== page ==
Running head: FEDORA REPOSITORY CASE STUDY
edora Repository Case Study:
oriented digital library
Jeanne C. Samuel
Louisiana State University
“Digital art lasts forever or 5 years, whichever comes first”
Fedora Commons, Inc. published two July 23, 2008 tutorials.
of the history
portion of Tutorial #1 follows.
Since 2008, with the Creation of Fedora Commons
, a 503(c)3 non
the goal of the digital repository is to be part of
technology solution which enables “durable access to digital content containing our cultural
and scientific heritage
(2008, p. 6)
Fedora is an open
source application available from
, an acronym for
Flexible, Extensible, Digital,
originally a 1997 Cornell University project funded by DARPA
Research Projects Agency
(National Science Foundation
Fedora was initially a
(Common Object Requesting Broker Architecture
application but now is Java
In 1999, the University of Virginia
created the first practical implementation of Fedora.
They improved performance by adding a relational database management system.
In 2002, the
Andrew W. Mellon Foundation funded “full
scale” project development which led to the May
2003 Fedora version 1.0.
This version incorporated XML
tensible Markup Language
(Simple Object Access Protocol
technologies and supporte
d the REST
(Representational state transfer
uarter, new version
s are released to correct
defects and add functionality to the Fedora Repository.
The Fedora installation and configuration guide,
is a helpful
resource. According to the guide,
Fedora 3.1 requires
ava SE Development Kit (JDK) 5.0
discussion boards have instructions for
JDK 6 support.
the following application environments if
not already installed
on the server
server application and client application.
The Fedora installer can install the
database and Tomcat
5.5.26. If you are installing Fedora from source code, you will need Ant
version 1.7 or higher. Fedora runs on an Apache2
server and supports MySQL,
1.0.3, Oracle 9, and PostgreSQL database
What is a digital repository?
A digital repository
holds information encoded as sequences of bits.
from the user experience is one of objects such as text, video, images, or audio.
about the objects is stored as metadata. Metadata is data about data.
Repositories are designed to
permit object storage, management, searching,
and access. Michael
Lesk states that digital
libraries store and
Modified from Arms’ digital library definition,
William Arms in his book,
, chapter 1
lists the following benefits
of digital libraries: (1)
The digital library brings the library to the user, (2) Computer power is
used for searching and browsing, (3) Information can be shared, (4) Information is easier to keep
current, (5) The informati
on is always available, and (6) New forms of information become
The Fedora repository addresses three digital repository challenges. The Fedora Tutorial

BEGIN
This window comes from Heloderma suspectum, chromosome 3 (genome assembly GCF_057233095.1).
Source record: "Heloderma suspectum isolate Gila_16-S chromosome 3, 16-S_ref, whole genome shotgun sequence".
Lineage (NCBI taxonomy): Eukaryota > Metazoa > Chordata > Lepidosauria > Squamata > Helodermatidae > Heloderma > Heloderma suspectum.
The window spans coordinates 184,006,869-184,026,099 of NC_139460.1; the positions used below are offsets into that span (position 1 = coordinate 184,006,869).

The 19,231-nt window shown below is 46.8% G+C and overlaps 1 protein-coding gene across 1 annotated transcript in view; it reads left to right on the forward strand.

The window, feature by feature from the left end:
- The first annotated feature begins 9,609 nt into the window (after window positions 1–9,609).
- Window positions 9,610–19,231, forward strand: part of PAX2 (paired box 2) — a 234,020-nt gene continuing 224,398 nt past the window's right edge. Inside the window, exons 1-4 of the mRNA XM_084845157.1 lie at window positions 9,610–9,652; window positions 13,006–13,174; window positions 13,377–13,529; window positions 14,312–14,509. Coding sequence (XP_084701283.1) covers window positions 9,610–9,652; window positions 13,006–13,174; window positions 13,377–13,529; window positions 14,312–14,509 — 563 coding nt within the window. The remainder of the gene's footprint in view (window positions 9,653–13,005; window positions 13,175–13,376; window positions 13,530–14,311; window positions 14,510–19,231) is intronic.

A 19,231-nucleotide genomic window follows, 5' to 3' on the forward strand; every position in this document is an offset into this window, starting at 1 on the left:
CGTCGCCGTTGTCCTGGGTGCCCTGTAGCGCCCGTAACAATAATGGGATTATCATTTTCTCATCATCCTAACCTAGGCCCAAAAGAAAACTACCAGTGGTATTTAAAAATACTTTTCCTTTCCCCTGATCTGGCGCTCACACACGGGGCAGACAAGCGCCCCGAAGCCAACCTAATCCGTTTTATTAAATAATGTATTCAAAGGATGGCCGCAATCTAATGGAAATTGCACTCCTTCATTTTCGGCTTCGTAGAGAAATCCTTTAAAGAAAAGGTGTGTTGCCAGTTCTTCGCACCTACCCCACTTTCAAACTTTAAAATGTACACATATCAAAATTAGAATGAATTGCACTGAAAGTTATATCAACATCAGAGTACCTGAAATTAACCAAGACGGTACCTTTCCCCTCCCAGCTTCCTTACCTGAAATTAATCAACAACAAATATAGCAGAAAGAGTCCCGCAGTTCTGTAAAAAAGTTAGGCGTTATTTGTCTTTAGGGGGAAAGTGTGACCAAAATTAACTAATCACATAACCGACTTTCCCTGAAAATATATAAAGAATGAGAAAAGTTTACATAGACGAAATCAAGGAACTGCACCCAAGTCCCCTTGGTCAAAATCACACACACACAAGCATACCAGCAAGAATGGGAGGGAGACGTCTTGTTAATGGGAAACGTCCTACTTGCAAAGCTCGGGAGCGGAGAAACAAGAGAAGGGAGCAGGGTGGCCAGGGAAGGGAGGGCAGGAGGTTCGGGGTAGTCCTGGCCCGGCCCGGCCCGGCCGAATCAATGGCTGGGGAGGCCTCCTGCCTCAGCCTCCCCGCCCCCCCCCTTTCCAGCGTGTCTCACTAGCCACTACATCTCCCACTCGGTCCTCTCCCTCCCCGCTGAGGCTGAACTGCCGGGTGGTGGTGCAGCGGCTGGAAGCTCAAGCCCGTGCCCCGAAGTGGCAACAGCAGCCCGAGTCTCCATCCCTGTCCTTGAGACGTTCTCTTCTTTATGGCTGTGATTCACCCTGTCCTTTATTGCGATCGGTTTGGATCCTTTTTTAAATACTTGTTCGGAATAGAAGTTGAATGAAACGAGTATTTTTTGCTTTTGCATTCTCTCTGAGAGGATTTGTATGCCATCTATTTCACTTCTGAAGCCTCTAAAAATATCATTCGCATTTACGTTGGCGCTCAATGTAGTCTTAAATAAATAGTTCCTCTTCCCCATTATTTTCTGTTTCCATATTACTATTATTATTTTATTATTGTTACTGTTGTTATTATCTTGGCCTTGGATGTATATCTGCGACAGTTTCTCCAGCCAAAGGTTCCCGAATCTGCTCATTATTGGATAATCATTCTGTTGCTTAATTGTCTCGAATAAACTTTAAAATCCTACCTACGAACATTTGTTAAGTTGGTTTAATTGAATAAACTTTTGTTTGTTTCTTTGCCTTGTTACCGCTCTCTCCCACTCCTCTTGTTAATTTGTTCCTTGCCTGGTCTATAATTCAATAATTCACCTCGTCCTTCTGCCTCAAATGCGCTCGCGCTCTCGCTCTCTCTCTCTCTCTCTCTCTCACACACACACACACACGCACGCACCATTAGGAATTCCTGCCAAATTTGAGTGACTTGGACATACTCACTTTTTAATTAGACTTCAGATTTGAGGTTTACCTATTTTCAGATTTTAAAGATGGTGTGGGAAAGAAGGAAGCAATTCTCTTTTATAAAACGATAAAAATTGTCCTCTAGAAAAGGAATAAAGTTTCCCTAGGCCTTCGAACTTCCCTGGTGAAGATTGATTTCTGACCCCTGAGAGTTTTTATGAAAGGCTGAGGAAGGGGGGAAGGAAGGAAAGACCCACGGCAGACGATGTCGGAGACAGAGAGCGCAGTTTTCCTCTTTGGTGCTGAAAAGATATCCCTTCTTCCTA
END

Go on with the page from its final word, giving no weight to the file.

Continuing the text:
#1 Introduction to Fedora document (2008, p. 5) states that it overcomes th
e “islands of
information” problem by permitting use of the same repository for many applications, that there
is not “vendor lock
in” since “you control your content assets”, and that there is “durable access
to content”. Durable access means that as conte
nt items age, there is the increasing potential that
the object (format) cannot be accessed.
Fedora supports varied digital content formats, the
metadata about the
The tutorial identifies the ten Fedora
goals which are noted in Appendix A.
One of the key advantages of the Fedora
design is that it is a distributed repository (p. 9).
Distributed, virtual, digital collections are called
Fedora holds a URL (Uniform Resource Locator) pointer to data objects stored
remotely (p. 12).
preservation and archiving features
in addition to OAIS
are the ability to maintain content versions
, and the ability to link related objects as “parent/child relationships” within the
metadata (p. 9)
The Switch website,
compares Fedora version 2.2 and D
The Fedora Digital Object Model
The Fedora digital object, according to Tutorial #1, has three parts: (1) a digital object
identifier, (2) syste
, and (3) a datastream or datastreams (2008, p. 11).
Persistent ID (PID) is assigned when the object is created.
Figure 3 shows the model of a Fedora
Fedora Digital Object Data Model (Figure 1, Tutorial #1, p. 11)
Persistent ID (PID)
Digital Object Identifer
Object properties (FOXML metadata)
Fedora Object XML
Manage and track object within the repository
Required by the Fedora repository architecture (ex. object type, state, content model,
creation date, label, last modified date)
Object content; Aggregates content items
Essense of object (ex. audio recordings, encoded text, digital images)
As noted earlier, a Fedora digital object may have
more than one d
atastream. This can be
metadata or content
. There is a unique Datastream Identifier per object. Fedora may
identifiers. Dublin Core
is used by default, is created
automatically if one is not provided, and contains metadata about the object.
The other two
AUDIT and RELS
AUDIT is used
for recording the object’s
change audit trails. This Datastream is under system control and cannot be edited. RELS
used to provide relationship description information. Custom Datastreams (user
defined) may be
contained in a Fedora object.
B contains basic Fedora Datastream properties.
is an example of an object’s system properties.
Users access the repository
via four APIs (Application Programming Interface
are used to access the
APIs of the Fedora repository.
HTTP is used access the
Sites using Fedora
which has many web
accessible implementation examples
, Fedora has
The best resource for these
the National Science
contains “resources for science, technology, engineering, and mathematics education and
which “promote active, inquiry
based teaching and learning”.
who use Fedora,
(1) Tufts University:
The Digital Collections and Archives Department, (2) University of Virginia Library, (3) RUcore
(Rutgers Community Re
pository), (4) Irish Virtual Research Library and Archive (IVRLA), and
(5) Digital Collections at the University of Maryland.
Appendix C contains a list of Fedora
There is an online video in either WMV
which describes in d
how the Encyclopedia of Chicago use Fedora. The name of the video is “
Management Stories From the Fedora Community: Digital Libraries and Collection
s”. The URL
of the page containing these videos is
Screenshot of Fedora Video Part 1
Features from the
the purposes of this paper, the University of Hull Fedora implementation
As indicated in Figure
, users may browse by
collection, title, subject, author, y
ear, latest additions, and
These options appear as tabbed navigation
(see Figure 7)
once any browse option has been
There is currently only one page of collections.
Browse by Collection